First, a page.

Jul 24, 2015
What is perfect jerk? Is it chicken or pork? Should the meat be marinated, or just rubbed? How hot should it be? Is it best smoked, grilled, or baked in an oven?
After many years of experimentation in my own kitchen I have come up with what I think is a pretty good approximation of the best jerk that my wife Kate and I tasted during the two times we visited the beautiful island of Jamaica. Usually I make jerk chicken, but lately I’ve been cooking jerk pork, and it’s super delish.
In the past I’ve made my own jerk marinade, but these days I just use a rub. Some might call it overkill, but I like to serve jerk with a rich, spicy gravy made with chicken broth and jarred jerk marinade.
I’m also including the perfect accompaniments to a jerk dinner, a spicy but refreshing slaw, and the classic Jamaican side dish, Rice and Beans (also known as Rice and Peas).
This recipe also works well with chicken or fish.
6 nice fatty pork loin chops or pork blade
Jamaican-style Dry Jerk Seasoning
Prepare your grill for medium direct cooking. Sprinkle the chops with a generous coating of the rub and drizzle them with enough oil to make them shiny. When your grill is ready, place the pork on the cooking grate and cover the grill. Turn the chops every couple of minutes till they’re done (internal temp of 140F for medium). Let them rest, tented in foil, for at least five minutes. Serve the pork with slaw, rice and beans, and jerk gravy (see recipes below).
[Alternative method: cook the pork in a smoker using mesquite, or if you can get it, pimento wood, as a flavouring agent, and finish it on the grill. This technique works great with pork bellies, or you could even do a whole pork shoulder butt roast like this.]
Jamaican-style Dry Jerk
This rub gives chicken, pork or snapper – or whatever else you’re grilling – a classic Jamaican flavor without any fuss.
2 Tbsp|30 mL granulated onion
2 Tbsp|30 mL dried onion flakes (get flakes that aren’t too big)
1 Tbsp|15 mL ground dried thyme
1 Tbsp|15 mL kosher salt
2 tsp|10 mL ground allspice
1/2 tsp|5 mL freshly grated nutmeg
1/2 tsp|5 mL ground cinnamon
1 Tbsp|15 mL sugar
2 tsp|10 mL freshly ground black pepper
2 tsp|10 mL ground dried habanero chilies (or cayenne or chipotle powder if you can’t find habanero)
1 1/2 Tbsp|22.5 mL dried chives
Note: Double or quadruple this recipe so you have some on hand. It’s super easy to make a great jerk marinade simply by whizzing 1/2 cup|125 mL of this rub in a food processor with a splash of cooking oil, a chopped habanero, a chopped onion and some chopped scallions.
4 cups |1 L chicken or beef broth
2 Tbsp|30 mL jarred jerk marinade or jerk seasoning paste (Walkerton of Jamaica makes one of the best, and if you’re in British Columbia there’s a local product called Auntie Bev’s that’s really good, too.)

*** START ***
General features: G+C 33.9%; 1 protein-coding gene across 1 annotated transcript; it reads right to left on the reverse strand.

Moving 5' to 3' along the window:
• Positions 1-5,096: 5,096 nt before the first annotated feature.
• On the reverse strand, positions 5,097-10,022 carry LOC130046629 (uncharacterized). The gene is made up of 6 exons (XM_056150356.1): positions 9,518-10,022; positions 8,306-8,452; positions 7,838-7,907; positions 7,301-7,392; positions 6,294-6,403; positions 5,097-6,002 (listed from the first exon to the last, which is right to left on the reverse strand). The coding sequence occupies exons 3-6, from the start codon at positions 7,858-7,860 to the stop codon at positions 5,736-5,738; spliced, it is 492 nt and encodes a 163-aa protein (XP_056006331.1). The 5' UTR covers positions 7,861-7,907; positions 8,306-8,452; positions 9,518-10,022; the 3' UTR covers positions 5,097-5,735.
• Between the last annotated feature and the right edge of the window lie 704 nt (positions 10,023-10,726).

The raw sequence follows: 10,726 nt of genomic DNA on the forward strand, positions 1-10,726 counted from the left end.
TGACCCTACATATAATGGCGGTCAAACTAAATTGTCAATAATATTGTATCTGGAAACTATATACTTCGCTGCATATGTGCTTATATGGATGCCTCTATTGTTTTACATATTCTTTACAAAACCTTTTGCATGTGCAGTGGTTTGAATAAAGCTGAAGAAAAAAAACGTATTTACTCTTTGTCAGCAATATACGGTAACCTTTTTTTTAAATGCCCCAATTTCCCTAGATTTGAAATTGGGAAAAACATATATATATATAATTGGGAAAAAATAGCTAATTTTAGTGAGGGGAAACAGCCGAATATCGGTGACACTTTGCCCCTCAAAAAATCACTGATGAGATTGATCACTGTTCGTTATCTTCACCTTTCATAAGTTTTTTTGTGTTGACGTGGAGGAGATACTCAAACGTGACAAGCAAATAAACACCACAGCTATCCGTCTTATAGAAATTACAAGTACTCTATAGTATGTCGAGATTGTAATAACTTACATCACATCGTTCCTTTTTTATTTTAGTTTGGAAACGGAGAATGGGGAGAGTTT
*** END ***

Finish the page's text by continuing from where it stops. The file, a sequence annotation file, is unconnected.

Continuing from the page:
1 Tbsp|15 mL soy sauce (or, if you can get it, 1 tsp of something called “browning,” which is a thick, black liquid made with water, caramelized sugar and salt)
2 tsp|10 mL corn starch
1/4 cup|60 mL cold water
Salt and pepper to taste
Place the chicken broth in a saucepan and bring it to a rolling boil. Reduce it by at least half. Add the jerk seasoning and soy sauce (or browning) and stir it into the broth.
Quickly mix the corn starch into the cold water and immediately pour it into the gravy, stirring constantly until it thickens and turns shiny. Season it to your liking and serve in a gravy boat.
This recipe, adapted slightly from the excellent Jerk From Jamaica cookbook by Helen Willinsky (I’ve added raisins and fresh pineapple), is a superb side. If you want to serve it with something other than jerk, substitute your favorite rub for the Dry Jerk Seasoning.
4 cups|1 L shredded purple cabbage
1/2 cup coarsely chopped fresh pineapple
3/4 cup|185 mL grated carrots
1/4 lb|125 g golden raisins
1/2 cup chopped toasted nuts (pecans, walnuts, pistachios almonds or anything else you like)
1/2 cup|125 mL mayonnaise
1 Tbsp|15 mL cider vinegar
1 Tbsp|15 mL Jamaican-Style Dry Jerk Seasoning
Combine all the ingredients in a salad bowl and toss. Cover and chill for at least an hour and toss again just before serving.
Jamaican Rice and Beans
In Jamaica this dish is a staple. Jamaicans call it rice and peas, but it often features red kidney beans so I’ve renamed it to avoid confusion. The creamy, sweet richness of the coconut milk helps make this dish a perfect complement to jerk or any spicy grilled meat.
2 14-oz/398-mL cans red kidney beans, drained and rinsed (if you want to be perfectly authentic, substitute the kidney beans for canned gungo peas, also known as pidgeon peas)
1 14-oz/398-mL can coconut milk
2 thick slices double-smoked bacon, chopped
1 green onion, chopped
2 sprigs fresh thyme
1 habanero chile (whole – do not chop)
2 cups|500 mL long grain white rice
2 cups boiling water
kosher salt and freshly ground black pepper
In a frying pan, sauté the chopped bacon until it’s starting to brown but is not yet crispy. Drain off the excess fat and set the bacon aside.
In a large saucepan combine the beans, coconut milk, bacon, green onion, thyme and the habanero. Cook over medium-high heat just until the mixture comes to a simmer. Add the hot water and stir in the rice. Cover tightly, reduce the heat to low and cook without disturbing for about 25 minutes, until the liquid has been absorbed and the rice is tender. Fluff before serving and don’t forget to remove the habanero so it doesn’t surprise anyone!